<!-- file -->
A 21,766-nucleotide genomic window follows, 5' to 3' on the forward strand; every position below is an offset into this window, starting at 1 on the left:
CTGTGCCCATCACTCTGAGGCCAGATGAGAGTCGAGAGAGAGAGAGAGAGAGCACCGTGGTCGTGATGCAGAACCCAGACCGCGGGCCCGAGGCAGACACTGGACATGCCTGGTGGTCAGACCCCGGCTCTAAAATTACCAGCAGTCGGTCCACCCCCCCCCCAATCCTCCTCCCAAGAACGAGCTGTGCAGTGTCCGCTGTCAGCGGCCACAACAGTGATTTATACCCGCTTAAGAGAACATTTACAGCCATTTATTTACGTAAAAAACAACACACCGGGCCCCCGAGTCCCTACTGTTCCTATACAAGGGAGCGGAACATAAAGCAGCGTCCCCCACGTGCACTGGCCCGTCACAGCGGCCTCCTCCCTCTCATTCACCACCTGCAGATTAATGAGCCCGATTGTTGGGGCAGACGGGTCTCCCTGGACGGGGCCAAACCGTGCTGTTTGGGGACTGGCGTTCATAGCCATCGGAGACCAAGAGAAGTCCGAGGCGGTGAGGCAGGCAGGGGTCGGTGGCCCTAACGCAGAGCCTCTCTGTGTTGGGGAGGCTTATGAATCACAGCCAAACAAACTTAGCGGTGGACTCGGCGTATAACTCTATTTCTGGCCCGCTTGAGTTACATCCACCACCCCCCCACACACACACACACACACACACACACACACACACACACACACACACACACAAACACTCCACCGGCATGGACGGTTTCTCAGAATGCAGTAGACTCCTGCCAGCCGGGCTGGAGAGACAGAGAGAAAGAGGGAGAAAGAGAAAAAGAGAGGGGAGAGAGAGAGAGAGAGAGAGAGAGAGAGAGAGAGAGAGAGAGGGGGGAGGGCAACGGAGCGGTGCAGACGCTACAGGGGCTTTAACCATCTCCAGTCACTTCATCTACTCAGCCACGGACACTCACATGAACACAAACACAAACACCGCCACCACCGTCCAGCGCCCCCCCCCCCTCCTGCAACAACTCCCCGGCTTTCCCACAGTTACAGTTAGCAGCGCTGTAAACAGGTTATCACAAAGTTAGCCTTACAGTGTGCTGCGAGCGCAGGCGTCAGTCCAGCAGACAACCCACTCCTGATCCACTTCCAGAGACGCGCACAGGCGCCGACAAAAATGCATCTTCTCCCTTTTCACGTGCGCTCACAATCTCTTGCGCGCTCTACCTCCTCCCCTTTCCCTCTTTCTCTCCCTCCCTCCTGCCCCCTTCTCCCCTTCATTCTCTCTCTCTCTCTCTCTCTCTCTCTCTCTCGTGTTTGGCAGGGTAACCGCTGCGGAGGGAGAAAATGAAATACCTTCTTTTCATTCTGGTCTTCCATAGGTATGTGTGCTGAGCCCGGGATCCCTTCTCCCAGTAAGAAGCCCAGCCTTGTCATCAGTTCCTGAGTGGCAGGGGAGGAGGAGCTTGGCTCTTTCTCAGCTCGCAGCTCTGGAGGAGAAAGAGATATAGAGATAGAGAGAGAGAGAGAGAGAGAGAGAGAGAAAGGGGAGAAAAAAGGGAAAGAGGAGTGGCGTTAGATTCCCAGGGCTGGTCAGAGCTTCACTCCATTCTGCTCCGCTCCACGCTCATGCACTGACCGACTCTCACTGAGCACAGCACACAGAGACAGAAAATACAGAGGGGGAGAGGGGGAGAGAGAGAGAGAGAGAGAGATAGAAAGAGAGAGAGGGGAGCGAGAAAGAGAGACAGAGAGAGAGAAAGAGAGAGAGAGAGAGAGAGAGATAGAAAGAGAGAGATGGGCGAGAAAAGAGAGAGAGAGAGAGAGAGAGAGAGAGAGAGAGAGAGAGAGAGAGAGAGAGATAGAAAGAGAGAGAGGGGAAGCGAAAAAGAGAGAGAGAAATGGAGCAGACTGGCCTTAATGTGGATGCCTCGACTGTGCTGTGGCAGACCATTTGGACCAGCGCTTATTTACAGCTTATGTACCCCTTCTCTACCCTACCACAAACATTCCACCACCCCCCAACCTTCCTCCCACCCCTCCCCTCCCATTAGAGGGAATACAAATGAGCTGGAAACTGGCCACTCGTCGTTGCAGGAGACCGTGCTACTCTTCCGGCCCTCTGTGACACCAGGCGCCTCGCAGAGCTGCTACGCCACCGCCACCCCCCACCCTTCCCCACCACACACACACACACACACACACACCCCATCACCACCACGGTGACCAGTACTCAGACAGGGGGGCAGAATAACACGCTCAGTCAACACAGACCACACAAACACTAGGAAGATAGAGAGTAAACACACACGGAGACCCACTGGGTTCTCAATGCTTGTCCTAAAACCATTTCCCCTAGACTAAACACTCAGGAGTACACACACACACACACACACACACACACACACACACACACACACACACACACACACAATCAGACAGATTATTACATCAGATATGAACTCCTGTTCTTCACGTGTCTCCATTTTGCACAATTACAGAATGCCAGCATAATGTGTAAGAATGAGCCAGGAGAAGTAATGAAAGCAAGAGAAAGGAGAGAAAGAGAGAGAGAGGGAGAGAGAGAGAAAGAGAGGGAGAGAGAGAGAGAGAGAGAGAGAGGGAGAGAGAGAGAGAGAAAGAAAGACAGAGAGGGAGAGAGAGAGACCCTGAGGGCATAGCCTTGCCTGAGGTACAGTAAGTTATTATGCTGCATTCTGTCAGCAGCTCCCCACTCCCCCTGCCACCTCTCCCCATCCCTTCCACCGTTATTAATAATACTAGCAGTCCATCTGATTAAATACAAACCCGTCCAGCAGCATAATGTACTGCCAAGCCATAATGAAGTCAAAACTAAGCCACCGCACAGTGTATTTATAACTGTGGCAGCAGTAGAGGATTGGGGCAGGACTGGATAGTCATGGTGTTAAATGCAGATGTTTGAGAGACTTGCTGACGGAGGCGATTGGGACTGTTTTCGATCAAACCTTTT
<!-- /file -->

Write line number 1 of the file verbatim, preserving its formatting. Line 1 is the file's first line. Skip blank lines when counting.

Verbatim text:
A 21,766-nucleotide genomic window follows, 5' to 3' on the forward strand; every position below is an offset into this window, starting at 1 on the left: